Since the 2016 presidential election, it seems journalists, digital gurus and the general public as a whole can’t stop discussing fake news and the role it played in public opinion on both sides of the aisle.
And when it comes to finger pointing, Google and Facebook have taken the brunt of the blame. These internet giants have come under fire for failing to take control of the content infiltrating their platforms — an oversight many blame for the widespread dissemination of misleading and downright phony “news” throughout the election cycle. After all, 30% of the population reports getting its news through Facebook, and 60% report they trust news on Google more than actual news sites.
In response, Google and Facebook have come forward with plans to purportedly suppress the spread of misinformation. Though each will take its own unique actions to penalize fake news, both take a similar approach.
Google has decided to focus largely on eliminating incentive to create deceptive content. In Google’s own words, this means the search engine “will restrict ad serving on pages that misrepresent, misstate, or conceal information about the publisher, the publisher’s content, or the primary purpose of the web property.” In other words, these fake news sources will theoretically lose the ability to earn money from brands advertising on their sites.
Facebook’s approach is similar in that it assumes the reason for the spread of these falsities is predominantly monetary. The social media titan has announced it will prohibit these sites from using the Facebook Audience Network, therefore blocking them from serving ads on the platform.
These strategies for fighting fake news are certainly noble and will inevitably play a role in deterring the creation of deceptive content for the purpose of raking in ad dollars. But they also gloss over that fact that the far-reaching dissemination of these outrageous claims disguised as “facts” is largely organic.
Buzzfeed’s Craig Silverman, who has spent years studying media inaccuracy, recently spoke with NPR concerning the proliferation of fake news. He shared that during his research on the spread of deceptive articles on social media during the 2016 election cycle, the engagement with these “articles” largely thrust them into the public eye. “There’s no question that these fake stories resonated with people,” Silverman said in his NPR interview. “There's no question that they saw them and they shared them or they commented on them and they liked them, and that created tremendous velocity on Facebook.”
In other words, just because Google cuts off a large portion of ad revenue to fake news sources doesn’t mean these fake stories will die off. The same goes for Facebook on the other end of the spectrum — just because these sites are unable to promote their posts to a larger audience doesn’t mean they won’t find their way into the newsfeeds of thousands of people in other ways.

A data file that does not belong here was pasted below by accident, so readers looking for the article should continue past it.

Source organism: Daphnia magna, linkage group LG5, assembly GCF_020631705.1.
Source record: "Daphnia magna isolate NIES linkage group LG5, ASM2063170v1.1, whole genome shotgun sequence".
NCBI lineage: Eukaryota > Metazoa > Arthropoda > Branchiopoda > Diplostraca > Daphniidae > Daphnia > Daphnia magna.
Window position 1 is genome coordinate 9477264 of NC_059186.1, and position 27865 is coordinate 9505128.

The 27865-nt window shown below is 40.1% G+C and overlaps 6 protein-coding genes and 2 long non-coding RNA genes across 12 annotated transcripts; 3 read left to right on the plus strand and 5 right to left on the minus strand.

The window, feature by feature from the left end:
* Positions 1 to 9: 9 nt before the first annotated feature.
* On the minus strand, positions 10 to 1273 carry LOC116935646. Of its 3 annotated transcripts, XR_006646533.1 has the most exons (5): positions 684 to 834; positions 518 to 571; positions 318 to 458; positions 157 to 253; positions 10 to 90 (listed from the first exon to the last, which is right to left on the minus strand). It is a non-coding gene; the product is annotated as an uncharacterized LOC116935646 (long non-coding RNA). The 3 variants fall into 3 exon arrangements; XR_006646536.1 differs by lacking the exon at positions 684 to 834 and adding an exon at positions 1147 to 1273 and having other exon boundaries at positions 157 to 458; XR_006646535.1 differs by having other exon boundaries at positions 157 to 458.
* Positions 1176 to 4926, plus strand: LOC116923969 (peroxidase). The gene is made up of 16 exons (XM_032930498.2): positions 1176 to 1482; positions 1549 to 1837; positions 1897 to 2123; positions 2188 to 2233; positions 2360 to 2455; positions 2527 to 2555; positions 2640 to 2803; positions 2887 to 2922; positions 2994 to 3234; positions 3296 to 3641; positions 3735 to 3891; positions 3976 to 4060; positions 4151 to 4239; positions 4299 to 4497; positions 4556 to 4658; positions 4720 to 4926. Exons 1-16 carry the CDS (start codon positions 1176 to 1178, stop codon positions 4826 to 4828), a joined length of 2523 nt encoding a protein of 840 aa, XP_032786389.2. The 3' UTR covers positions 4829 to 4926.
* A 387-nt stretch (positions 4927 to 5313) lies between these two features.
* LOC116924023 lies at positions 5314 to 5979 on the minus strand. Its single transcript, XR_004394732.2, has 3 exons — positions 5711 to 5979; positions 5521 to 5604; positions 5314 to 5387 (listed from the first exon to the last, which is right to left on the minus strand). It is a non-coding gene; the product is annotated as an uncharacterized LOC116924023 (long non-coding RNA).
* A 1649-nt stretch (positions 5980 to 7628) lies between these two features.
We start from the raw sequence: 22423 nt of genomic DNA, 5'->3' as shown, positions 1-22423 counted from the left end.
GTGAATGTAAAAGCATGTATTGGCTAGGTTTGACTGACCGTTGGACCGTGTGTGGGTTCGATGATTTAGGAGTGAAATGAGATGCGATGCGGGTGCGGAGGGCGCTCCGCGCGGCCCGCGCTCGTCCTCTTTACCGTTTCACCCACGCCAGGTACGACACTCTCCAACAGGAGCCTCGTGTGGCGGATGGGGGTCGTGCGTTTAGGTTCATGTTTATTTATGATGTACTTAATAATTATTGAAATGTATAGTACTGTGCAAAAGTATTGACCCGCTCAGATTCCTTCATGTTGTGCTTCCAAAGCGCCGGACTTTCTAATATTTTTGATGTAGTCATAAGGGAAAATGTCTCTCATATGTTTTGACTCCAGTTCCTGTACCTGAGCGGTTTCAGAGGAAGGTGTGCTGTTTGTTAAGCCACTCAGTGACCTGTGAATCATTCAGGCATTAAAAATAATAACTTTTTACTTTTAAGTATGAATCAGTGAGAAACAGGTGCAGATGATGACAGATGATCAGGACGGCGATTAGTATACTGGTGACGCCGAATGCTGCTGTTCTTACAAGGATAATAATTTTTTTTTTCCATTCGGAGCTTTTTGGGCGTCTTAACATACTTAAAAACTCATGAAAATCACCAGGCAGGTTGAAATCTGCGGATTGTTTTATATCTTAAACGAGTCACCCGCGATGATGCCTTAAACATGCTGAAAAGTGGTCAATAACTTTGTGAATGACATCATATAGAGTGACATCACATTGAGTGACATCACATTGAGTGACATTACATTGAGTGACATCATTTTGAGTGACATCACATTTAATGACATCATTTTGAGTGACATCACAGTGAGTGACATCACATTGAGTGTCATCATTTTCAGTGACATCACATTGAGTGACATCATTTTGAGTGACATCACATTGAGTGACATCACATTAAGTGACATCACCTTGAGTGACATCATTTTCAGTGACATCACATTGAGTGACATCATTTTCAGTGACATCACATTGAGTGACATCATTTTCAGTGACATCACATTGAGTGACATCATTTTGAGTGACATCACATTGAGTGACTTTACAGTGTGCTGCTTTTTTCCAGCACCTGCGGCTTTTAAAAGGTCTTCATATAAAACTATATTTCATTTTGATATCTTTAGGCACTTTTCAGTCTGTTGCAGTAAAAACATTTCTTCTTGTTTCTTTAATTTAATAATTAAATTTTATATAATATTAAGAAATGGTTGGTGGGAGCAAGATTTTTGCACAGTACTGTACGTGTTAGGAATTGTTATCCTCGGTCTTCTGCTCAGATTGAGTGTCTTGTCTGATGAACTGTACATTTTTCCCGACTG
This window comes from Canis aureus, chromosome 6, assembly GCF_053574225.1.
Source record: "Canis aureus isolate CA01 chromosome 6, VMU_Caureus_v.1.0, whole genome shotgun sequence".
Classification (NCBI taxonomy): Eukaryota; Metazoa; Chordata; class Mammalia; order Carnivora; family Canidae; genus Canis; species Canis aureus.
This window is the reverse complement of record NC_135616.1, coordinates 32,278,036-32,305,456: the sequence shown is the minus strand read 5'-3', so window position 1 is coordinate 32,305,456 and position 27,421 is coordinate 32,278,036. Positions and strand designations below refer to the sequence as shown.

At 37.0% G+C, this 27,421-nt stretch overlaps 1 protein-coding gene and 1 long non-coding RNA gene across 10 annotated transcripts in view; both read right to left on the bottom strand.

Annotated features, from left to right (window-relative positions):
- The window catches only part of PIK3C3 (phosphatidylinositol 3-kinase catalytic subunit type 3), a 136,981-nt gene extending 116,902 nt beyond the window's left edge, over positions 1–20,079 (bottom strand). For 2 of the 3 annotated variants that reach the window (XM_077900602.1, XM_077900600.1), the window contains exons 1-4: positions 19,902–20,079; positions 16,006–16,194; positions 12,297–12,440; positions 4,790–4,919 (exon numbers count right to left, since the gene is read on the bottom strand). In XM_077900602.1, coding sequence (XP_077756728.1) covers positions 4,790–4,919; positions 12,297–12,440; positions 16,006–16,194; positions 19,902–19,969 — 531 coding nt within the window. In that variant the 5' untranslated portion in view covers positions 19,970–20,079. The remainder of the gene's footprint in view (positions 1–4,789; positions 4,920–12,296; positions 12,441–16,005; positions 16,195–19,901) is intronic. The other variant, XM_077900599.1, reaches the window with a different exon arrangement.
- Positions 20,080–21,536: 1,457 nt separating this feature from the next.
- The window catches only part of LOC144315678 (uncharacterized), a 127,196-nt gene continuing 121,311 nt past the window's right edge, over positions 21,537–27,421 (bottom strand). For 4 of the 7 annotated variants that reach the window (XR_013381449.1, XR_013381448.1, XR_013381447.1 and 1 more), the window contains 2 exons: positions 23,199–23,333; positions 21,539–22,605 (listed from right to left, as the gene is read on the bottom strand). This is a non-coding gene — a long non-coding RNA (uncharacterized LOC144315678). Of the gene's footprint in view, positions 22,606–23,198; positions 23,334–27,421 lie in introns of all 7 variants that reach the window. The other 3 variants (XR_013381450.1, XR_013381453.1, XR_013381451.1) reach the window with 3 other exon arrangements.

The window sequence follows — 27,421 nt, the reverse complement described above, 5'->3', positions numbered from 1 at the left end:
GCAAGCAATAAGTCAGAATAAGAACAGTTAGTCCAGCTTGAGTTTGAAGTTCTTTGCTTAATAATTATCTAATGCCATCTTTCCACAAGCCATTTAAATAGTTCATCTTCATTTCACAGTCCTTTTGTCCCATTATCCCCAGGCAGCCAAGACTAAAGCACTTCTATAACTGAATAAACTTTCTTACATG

Luckily, these platforms have recently come forward with plans to focus less on the impossible task of stopping this news from reaching users entirely and more on how to signal to the users who read them that they are deceptive. Google has announced it will work to manually evaluate websites and signal when content has been fact-checked. Facebook later followed the search engine’s lead, announcing it will partner with fact-checking organizations and add “disputed” tags on misleading stories posted to the social network.
But in the end, evaluating each site (or even each piece of content) on a case-by-case basis is an enormous undertaking that ultimately relies on a subjective definition of what can be categorized as “news.”
And that’s where we come in. As both marketers and consumers of information, we need to be more vigilant in our consumption and creation of content. “News” may be subjective, but fact isn’t.
As consumers, we need to be hyper aware, and that means asking questions. What is the source of this article? Are other reputable sources sharing this same information?
As marketers, our job is a bit more complex. Understanding our influence on the beliefs, opinions and behaviors of other human beings is paramount. Marketers often ask themselves, “Is our content engaging? Is this title catchy?” far more than if that get-the-click-quick headline is misleading.
In a digital world in which misinformation runs rampant, it is our obligation to fight back with responsible headlines, to-the-point captions and well-researched copy. Fake news has clawed its way to the top of search results and news feeds because it captivates audiences with strong, emotional language, even if it’s 100% bogus.
As marketers, we must let that strong, emotional language that propelled fake news into the public eye inspire us to create even better content backed by the bastion of truth.
(To learn more about VI's Search Engine Optimization services, click here)